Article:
In this chapter, we describe certain exotic or structured notes that have been introduced into the fixed-income market. The motivations behind the development and use of these products are varied, but include the desire for increased yield without additional credit risk, as well as the need to alter, transform, or transfer risk exposure and risk-return profiles. Certain structured notes were also developed as hedging instruments. The instruments themselves have been issued by banks, corporate institutions, and sovereign authorities. By using certain types of notes, investors can gain access to different markets, sometimes synthetically, that were previously not available to them. For instance, by purchasing a structured note an investor can take a position that reflects her views on a particular exchange rate and anticipated changes in yield curve but in a different market. The investment instrument can be tailored to suit the investor’s particular risk profile.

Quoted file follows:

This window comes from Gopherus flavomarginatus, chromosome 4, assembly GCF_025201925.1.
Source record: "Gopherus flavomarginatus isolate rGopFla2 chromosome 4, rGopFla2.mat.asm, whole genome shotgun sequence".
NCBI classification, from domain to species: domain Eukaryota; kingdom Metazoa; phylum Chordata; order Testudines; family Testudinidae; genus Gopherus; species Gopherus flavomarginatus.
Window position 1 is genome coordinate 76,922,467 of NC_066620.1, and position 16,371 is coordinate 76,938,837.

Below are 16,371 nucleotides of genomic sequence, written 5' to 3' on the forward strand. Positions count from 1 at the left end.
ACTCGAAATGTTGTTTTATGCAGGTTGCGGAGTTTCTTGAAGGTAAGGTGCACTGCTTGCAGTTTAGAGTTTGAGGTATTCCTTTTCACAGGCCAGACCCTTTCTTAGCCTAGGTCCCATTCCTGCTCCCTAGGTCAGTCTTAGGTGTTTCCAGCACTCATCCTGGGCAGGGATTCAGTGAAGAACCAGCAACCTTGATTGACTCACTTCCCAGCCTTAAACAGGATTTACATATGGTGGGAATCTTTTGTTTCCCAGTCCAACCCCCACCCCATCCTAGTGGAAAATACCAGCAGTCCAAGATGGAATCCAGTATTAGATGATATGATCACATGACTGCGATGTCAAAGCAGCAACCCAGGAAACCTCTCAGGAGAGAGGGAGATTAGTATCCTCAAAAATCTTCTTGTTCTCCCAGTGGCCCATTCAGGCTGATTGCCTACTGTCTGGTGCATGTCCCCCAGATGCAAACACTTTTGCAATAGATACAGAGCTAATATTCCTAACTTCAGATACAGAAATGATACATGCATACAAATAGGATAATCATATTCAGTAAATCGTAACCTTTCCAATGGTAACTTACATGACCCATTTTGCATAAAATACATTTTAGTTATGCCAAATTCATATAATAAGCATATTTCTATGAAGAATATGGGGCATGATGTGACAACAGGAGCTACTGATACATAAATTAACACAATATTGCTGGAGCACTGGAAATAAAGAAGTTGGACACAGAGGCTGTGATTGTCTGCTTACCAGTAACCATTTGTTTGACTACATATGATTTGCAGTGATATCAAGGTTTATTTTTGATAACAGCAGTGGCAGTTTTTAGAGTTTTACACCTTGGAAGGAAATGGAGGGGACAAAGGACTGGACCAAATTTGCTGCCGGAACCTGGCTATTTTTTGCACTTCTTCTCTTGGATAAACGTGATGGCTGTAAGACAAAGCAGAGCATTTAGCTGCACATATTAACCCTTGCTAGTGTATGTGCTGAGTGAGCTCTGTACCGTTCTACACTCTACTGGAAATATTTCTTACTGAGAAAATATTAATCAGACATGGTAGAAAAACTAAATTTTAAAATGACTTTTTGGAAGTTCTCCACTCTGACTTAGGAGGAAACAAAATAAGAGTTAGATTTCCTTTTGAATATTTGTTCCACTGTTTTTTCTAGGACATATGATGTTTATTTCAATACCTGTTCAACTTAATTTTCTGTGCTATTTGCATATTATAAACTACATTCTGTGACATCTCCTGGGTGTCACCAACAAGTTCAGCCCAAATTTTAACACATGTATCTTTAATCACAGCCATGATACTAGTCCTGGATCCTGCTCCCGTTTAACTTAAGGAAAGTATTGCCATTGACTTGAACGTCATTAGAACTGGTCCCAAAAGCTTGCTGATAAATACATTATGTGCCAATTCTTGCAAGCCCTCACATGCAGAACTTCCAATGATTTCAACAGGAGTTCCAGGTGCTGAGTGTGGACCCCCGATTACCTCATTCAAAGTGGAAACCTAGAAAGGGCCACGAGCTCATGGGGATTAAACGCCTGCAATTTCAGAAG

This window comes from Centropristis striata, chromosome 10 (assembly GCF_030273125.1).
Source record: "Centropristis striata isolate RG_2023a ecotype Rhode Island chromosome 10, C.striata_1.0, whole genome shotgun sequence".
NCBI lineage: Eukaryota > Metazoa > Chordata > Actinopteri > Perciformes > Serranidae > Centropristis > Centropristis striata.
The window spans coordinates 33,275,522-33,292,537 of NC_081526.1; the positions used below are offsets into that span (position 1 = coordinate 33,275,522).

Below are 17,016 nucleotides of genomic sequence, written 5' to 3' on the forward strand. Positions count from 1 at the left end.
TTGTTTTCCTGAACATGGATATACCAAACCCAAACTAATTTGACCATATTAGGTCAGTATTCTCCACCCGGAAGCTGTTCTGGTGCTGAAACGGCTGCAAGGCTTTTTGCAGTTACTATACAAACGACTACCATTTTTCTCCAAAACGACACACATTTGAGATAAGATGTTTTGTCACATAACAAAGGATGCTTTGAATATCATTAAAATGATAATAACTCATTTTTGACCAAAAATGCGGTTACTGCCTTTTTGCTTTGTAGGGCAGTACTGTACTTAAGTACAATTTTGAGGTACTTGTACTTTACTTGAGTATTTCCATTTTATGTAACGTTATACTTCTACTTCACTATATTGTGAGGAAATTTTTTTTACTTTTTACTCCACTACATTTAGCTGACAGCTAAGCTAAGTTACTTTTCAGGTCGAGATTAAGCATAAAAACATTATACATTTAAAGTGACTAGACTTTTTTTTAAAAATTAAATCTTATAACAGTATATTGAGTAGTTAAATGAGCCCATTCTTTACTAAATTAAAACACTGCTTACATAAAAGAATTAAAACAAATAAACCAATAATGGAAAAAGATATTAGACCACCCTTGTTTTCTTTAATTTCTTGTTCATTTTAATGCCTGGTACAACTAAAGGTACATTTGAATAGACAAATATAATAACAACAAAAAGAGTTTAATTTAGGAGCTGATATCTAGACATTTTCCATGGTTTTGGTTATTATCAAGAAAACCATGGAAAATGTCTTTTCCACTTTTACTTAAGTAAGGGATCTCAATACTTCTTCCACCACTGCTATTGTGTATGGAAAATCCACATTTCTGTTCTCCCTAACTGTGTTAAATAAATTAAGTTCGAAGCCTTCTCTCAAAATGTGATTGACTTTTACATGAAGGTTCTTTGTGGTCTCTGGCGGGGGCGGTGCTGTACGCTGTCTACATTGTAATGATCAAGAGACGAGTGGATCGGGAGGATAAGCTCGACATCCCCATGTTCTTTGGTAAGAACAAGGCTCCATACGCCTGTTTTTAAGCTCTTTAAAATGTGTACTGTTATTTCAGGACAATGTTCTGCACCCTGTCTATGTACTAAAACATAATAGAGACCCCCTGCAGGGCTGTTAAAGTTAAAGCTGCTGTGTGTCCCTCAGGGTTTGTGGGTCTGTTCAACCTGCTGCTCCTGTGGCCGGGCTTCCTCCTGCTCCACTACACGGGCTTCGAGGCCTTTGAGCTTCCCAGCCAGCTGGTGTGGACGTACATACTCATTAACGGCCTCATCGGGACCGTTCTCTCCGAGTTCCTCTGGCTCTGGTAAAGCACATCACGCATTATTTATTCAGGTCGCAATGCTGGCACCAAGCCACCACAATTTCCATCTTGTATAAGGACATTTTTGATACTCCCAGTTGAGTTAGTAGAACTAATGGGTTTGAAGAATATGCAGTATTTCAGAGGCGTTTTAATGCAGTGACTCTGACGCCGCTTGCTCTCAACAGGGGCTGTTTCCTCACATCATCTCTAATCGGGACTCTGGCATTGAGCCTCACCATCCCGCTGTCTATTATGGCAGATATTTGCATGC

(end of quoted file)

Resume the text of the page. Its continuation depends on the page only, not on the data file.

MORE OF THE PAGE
Note that this is only the tip of the iceberg, and many different types of bonds and structured notes are available. Indeed, if any particular investor or issuer requirement has not been met, it is often a relatively straightforward process whereby an investment bank will structure a note that meets specific requirements.
Floating-rate notes (FRNs) are not structured notes as such. However, we describe them here as a prelude to a discussion ...